Feature Story | 15-Feb-2024

Computing realistic fluid dynamics for gaming applications

King Abdullah University of Science & Technology (KAUST)

The gaming industry is arguably one of the most important and innovative sectors of today’s technology industry. Driven by increasingly popular mobile gaming, it is now more valuable than the film and music industries combined, and apparently worth over USD 300 billion according to Accenture.


KSA is the Next Big Thing in Gaming


The Kingdom’s Vision 2030 includes well-designed initiatives such as the National Gaming and E-Sports Strategy to strengthen the gaming sector, aiming to become home to 250 gaming companies and studios and to create 39,000 jobs within the industry contributing SAR 50 billion to GDP by 2030.


Physics is Key and Fluid Phenomena at the Core


Physics simulation are of key importance to generate realistic 3D gaming experiences on the screen, and in virtual or augmented reality applications. “Fluid simulations are essential in video game cinematics as they allow for the generation of several phenomena ranging from fire, smoke, and turbulent wind effects to water flow and splashes”,  explaines Chris Allen from Microsoft’s Activision Blizzard, the market leader of the computer and video games sector in terms of sales.


Fluid Dynamics at CSG


KAUST’s Computational Sciences Group (CSG) headed by Dominik L. Michels, Associate Professor of Computer Science and Applied Mathematics, has a comprehensive track record on developing cutting-edge algorithms for accurate and efficient fluid dynamics covering a wide range of applications in science, engineering, and entertainment. Among others, state-of-the-art solutions for the simulation of magnetic fluids, ocean waves, ecoclimates, wildfires, cloud formations and complex weather effects have been devised by the CSG group and its collaborators.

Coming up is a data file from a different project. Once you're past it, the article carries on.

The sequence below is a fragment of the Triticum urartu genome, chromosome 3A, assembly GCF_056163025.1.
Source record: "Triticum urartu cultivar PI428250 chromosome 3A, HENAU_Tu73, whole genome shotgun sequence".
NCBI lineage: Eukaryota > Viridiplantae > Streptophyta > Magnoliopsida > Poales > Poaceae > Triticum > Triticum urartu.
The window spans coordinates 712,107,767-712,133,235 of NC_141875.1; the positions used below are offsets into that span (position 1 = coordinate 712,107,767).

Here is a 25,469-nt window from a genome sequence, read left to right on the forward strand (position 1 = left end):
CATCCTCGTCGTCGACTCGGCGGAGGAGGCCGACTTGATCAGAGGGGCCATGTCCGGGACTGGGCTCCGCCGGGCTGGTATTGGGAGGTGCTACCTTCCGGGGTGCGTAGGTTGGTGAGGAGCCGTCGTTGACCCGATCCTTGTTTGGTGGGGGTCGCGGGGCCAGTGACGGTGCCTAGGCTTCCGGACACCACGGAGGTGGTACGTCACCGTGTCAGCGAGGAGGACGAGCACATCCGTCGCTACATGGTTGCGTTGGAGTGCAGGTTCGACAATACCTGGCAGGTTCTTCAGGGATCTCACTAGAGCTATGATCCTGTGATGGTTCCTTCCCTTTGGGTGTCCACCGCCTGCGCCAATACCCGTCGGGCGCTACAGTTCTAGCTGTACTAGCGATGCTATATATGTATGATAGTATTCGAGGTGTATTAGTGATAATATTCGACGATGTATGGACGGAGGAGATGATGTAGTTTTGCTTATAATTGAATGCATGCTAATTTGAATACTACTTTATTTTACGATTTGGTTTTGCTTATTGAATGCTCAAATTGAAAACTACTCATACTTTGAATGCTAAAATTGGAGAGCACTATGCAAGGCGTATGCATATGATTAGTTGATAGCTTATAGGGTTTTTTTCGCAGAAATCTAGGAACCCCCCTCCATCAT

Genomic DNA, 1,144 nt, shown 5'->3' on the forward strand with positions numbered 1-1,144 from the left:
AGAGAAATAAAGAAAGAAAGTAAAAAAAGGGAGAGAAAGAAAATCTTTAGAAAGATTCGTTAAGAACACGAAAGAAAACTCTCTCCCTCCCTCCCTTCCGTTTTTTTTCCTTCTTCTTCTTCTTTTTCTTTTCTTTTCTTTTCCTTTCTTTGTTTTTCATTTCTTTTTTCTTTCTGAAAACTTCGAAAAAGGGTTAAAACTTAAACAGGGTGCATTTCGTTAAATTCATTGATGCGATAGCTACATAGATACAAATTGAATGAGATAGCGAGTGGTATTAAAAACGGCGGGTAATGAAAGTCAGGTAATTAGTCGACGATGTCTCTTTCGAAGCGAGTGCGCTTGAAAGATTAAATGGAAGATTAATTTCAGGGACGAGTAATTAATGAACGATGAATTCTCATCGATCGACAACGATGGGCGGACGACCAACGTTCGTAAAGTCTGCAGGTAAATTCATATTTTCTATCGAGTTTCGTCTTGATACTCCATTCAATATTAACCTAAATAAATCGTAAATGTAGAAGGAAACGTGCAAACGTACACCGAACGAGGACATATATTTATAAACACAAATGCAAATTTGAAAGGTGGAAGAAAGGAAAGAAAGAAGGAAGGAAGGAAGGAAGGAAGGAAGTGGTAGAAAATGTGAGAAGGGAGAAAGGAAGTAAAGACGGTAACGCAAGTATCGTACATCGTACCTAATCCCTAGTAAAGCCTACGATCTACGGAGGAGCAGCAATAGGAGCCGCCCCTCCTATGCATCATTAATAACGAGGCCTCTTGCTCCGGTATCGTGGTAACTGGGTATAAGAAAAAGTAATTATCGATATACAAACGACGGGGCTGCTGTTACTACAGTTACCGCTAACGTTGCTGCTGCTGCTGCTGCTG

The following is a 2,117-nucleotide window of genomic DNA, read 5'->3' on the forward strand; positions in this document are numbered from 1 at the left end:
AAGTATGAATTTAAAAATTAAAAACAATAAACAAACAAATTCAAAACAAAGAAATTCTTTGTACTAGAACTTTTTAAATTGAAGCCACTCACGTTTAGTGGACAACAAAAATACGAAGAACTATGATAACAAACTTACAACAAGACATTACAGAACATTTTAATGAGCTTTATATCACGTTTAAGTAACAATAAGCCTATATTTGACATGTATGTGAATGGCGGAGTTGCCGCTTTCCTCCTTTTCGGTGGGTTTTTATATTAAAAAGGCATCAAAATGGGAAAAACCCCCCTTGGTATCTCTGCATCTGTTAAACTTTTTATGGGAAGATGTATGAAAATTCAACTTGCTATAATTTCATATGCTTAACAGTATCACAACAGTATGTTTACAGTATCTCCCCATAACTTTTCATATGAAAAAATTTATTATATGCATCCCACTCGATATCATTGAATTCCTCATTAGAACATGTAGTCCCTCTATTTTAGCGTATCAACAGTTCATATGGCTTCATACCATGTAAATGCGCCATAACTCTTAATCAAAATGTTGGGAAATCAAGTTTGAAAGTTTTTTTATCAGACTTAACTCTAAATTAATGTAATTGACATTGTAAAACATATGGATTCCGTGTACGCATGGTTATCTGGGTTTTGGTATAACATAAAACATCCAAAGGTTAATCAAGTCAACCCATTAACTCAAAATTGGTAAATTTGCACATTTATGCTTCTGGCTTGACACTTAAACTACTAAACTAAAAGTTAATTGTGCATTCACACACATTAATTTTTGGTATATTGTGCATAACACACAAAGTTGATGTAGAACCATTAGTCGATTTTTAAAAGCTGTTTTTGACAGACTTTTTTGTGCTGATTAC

Of particular importance to the gaming industry is CSG’s Unsmoothed Aggregation Algebraic MultiGrid (UAAMG) solver for large-scale fluid simulations. It has been developed together with CSG alumni Han Shao and Libo Huang as part of PhD studies with Professor Michels. Today, both alumni are working at the Shanghai-based game development and animation studio miHoYo aiming to create a virtual world for one billion people in 2030.


Open Source and Proprietary Use


UAAMG has been published open-source. It can be used with SideFX’s Houdini, the leading procedural software for film special effets and game asset creation, and enjoys great popularity by designers and developers these days. The fact that UAAMG has been released under the MPL 2.0 license has been crutial for its success bejond the scientific community.


Michels comments: “MPL 2.0 is considered a so-called weak copyleft license which means that modified or copied source code files must remain under the MPL, but may be used together with proprietary code for a program. This qualifies the UAAMG codebase for further developments within the academic and open-source communities, but also allows its use in proprietary applications.”


Among others, Activision Blizzard is utilizing UAAMG. In particular, Chris Allen points out UAAMG’s potential to “accelerate the workflow of cinematic VFX artists due to the elegant and robust pressure projection methodology” and further shows great enthusiasm for the “highly efficient OpenVDB-based implementation of the microsolvers”.

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